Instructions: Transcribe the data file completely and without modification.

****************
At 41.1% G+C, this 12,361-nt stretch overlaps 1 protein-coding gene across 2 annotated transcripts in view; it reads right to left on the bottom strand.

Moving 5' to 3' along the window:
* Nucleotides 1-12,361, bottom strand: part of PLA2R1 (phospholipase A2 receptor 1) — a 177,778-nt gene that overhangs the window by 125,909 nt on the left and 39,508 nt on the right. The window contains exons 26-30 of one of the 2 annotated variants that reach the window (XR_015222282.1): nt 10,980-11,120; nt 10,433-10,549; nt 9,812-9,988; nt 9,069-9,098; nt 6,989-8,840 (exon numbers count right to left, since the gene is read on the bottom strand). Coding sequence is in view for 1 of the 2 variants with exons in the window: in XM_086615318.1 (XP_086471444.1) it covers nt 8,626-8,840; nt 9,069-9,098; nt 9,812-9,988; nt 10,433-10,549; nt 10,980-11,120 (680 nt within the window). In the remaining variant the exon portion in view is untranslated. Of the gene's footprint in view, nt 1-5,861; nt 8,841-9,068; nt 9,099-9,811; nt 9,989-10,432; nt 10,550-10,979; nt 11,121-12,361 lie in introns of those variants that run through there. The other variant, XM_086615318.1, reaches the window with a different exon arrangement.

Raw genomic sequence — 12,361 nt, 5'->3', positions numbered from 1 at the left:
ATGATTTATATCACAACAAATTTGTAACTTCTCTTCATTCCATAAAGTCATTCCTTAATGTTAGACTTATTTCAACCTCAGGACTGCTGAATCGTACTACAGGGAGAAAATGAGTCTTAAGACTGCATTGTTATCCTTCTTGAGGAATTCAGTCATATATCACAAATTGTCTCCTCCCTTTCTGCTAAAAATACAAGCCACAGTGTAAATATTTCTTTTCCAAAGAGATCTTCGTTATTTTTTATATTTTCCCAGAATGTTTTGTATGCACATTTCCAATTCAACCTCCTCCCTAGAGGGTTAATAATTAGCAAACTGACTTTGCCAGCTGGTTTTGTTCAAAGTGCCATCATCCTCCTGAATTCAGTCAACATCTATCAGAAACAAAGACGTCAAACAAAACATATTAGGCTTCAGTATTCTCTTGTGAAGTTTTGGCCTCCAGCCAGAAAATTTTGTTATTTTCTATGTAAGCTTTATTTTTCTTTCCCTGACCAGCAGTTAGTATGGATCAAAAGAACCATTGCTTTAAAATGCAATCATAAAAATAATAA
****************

At 41.1% G+C, this 12,361-nt stretch overlaps 1 protein-coding gene across 2 annotated transcripts in view; it reads right to left on the bottom strand.

Moving 5' to 3' along the window:
* Nucleotides 1-12,361, bottom strand: part of PLA2R1 (phospholipase A2 receptor 1) — a 177,778-nt gene that overhangs the window by 125,909 nt on the left and 39,508 nt on the right. The window contains exons 26-30 of one of the 2 annotated variants that reach the window (XR_015222282.1): nt 10,980-11,120; nt 10,433-10,549; nt 9,812-9,988; nt 9,069-9,098; nt 6,989-8,840 (exon numbers count right to left, since the gene is read on the bottom strand). Coding sequence is in view for 1 of the 2 variants with exons in the window: in XM_086615318.1 (XP_086471444.1) it covers nt 8,626-8,840; nt 9,069-9,098; nt 9,812-9,988; nt 10,433-10,549; nt 10,980-11,120 (680 nt within the window). In the remaining variant the exon portion in view is untranslated. Of the gene's footprint in view, nt 1-5,861; nt 8,841-9,068; nt 9,099-9,811; nt 9,989-10,432; nt 10,550-10,979; nt 11,121-12,361 lie in introns of those variants that run through there. The other variant, XM_086615318.1, reaches the window with a different exon arrangement.

Raw genomic sequence — 12,361 nt, 5'->3', positions numbered from 1 at the left:
ATGATTTATATCACAACAAATTTGTAACTTCTCTTCATTCCATAAAGTCATTCCTTAATGTTAGACTTATTTCAACCTCAGGACTGCTGAATCGTACTACAGGGAGAAAATGAGTCTTAAGACTGCATTGTTATCCTTCTTGAGGAATTCAGTCATATATCACAAATTGTCTCCTCCCTTTCTGCTAAAAATACAAGCCACAGTGTAAATATTTCTTTTCCAAAGAGATCTTCGTTATTTTTTATATTTTCCCAGAATGTTTTGTATGCACATTTCCAATTCAACCTCCTCCCTAGAGGGTTAATAATTAGCAAACTGACTTTGCCAGCTGGTTTTGTTCAAAGTGCCATCATCCTCCTGAATTCAGTCAACATCTATCAGAAACAAAGACGTCAAACAAAACATATTAGGCTTCAGTATTCTCTTGTGAAGTTTTGGCCTCCAGCCAGAAAATTTTGTTATTTTCTATGTAAGCTTTATTTTTCTTTCCCTGACCAGCAGTTAGTATGGATCAAAAGAACCATTGCTTTAAAATGCAATCATAAAAATAATAA